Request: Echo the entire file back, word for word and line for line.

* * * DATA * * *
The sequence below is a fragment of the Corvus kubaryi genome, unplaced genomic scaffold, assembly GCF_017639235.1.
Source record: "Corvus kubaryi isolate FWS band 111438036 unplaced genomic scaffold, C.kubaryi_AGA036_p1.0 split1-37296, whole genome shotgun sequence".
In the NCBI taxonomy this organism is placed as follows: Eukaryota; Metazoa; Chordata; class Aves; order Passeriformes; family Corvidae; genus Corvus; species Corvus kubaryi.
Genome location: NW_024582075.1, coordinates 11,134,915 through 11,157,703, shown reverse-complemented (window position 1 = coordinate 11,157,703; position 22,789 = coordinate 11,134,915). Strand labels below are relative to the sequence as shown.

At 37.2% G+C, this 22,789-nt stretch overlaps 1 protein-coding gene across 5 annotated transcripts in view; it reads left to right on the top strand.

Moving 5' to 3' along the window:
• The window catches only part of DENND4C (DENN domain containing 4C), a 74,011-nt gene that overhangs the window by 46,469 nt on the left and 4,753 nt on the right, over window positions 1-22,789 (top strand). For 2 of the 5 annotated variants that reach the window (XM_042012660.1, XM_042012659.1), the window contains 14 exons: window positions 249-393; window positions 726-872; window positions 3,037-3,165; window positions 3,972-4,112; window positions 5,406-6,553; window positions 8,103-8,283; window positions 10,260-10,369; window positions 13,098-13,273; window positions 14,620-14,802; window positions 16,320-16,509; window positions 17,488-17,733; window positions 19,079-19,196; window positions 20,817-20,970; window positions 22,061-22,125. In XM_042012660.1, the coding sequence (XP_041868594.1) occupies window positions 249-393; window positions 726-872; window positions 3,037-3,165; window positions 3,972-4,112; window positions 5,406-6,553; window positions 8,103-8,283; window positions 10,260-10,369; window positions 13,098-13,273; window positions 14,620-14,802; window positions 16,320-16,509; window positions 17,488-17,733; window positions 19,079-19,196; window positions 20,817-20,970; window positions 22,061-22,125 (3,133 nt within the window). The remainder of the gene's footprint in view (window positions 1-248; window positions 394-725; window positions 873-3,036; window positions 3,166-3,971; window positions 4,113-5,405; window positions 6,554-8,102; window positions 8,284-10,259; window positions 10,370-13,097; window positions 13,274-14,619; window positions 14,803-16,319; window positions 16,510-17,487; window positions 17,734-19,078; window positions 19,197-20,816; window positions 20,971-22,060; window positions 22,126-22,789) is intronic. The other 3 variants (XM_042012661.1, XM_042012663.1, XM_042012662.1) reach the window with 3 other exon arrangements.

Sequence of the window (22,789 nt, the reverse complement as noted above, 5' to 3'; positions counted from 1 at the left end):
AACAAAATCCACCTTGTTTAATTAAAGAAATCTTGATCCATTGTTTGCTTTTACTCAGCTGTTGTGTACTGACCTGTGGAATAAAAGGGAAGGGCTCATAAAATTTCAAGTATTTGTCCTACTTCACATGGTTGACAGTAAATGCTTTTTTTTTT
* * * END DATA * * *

The sequence below is a fragment of the Corvus kubaryi genome, unplaced genomic scaffold, assembly GCF_017639235.1.
Source record: "Corvus kubaryi isolate FWS band 111438036 unplaced genomic scaffold, C.kubaryi_AGA036_p1.0 split1-37296, whole genome shotgun sequence".
In the NCBI taxonomy this organism is placed as follows: Eukaryota; Metazoa; Chordata; class Aves; order Passeriformes; family Corvidae; genus Corvus; species Corvus kubaryi.
Genome location: NW_024582075.1, coordinates 11,134,915 through 11,157,703, shown reverse-complemented (window position 1 = coordinate 11,157,703; position 22,789 = coordinate 11,134,915). Strand labels below are relative to the sequence as shown.

At 37.2% G+C, this 22,789-nt stretch overlaps 1 protein-coding gene across 5 annotated transcripts in view; it reads left to right on the top strand.

Moving 5' to 3' along the window:
• The window catches only part of DENND4C (DENN domain containing 4C), a 74,011-nt gene that overhangs the window by 46,469 nt on the left and 4,753 nt on the right, over window positions 1-22,789 (top strand). For 2 of the 5 annotated variants that reach the window (XM_042012660.1, XM_042012659.1), the window contains 14 exons: window positions 249-393; window positions 726-872; window positions 3,037-3,165; window positions 3,972-4,112; window positions 5,406-6,553; window positions 8,103-8,283; window positions 10,260-10,369; window positions 13,098-13,273; window positions 14,620-14,802; window positions 16,320-16,509; window positions 17,488-17,733; window positions 19,079-19,196; window positions 20,817-20,970; window positions 22,061-22,125. In XM_042012660.1, the coding sequence (XP_041868594.1) occupies window positions 249-393; window positions 726-872; window positions 3,037-3,165; window positions 3,972-4,112; window positions 5,406-6,553; window positions 8,103-8,283; window positions 10,260-10,369; window positions 13,098-13,273; window positions 14,620-14,802; window positions 16,320-16,509; window positions 17,488-17,733; window positions 19,079-19,196; window positions 20,817-20,970; window positions 22,061-22,125 (3,133 nt within the window). The remainder of the gene's footprint in view (window positions 1-248; window positions 394-725; window positions 873-3,036; window positions 3,166-3,971; window positions 4,113-5,405; window positions 6,554-8,102; window positions 8,284-10,259; window positions 10,370-13,097; window positions 13,274-14,619; window positions 14,803-16,319; window positions 16,510-17,487; window positions 17,734-19,078; window positions 19,197-20,816; window positions 20,971-22,060; window positions 22,126-22,789) is intronic. The other 3 variants (XM_042012661.1, XM_042012663.1, XM_042012662.1) reach the window with 3 other exon arrangements.

Sequence of the window (22,789 nt, the reverse complement as noted above, 5' to 3'; positions counted from 1 at the left end):
AACAAAATCCACCTTGTTTAATTAAAGAAATCTTGATCCATTGTTTGCTTTTACTCAGCTGTTGTGTACTGACCTGTGGAATAAAAGGGAAGGGCTCATAAAATTTCAAGTATTTGTCCTACTTCACATGGTTGACAGTAAATGCTTTTTTTTTT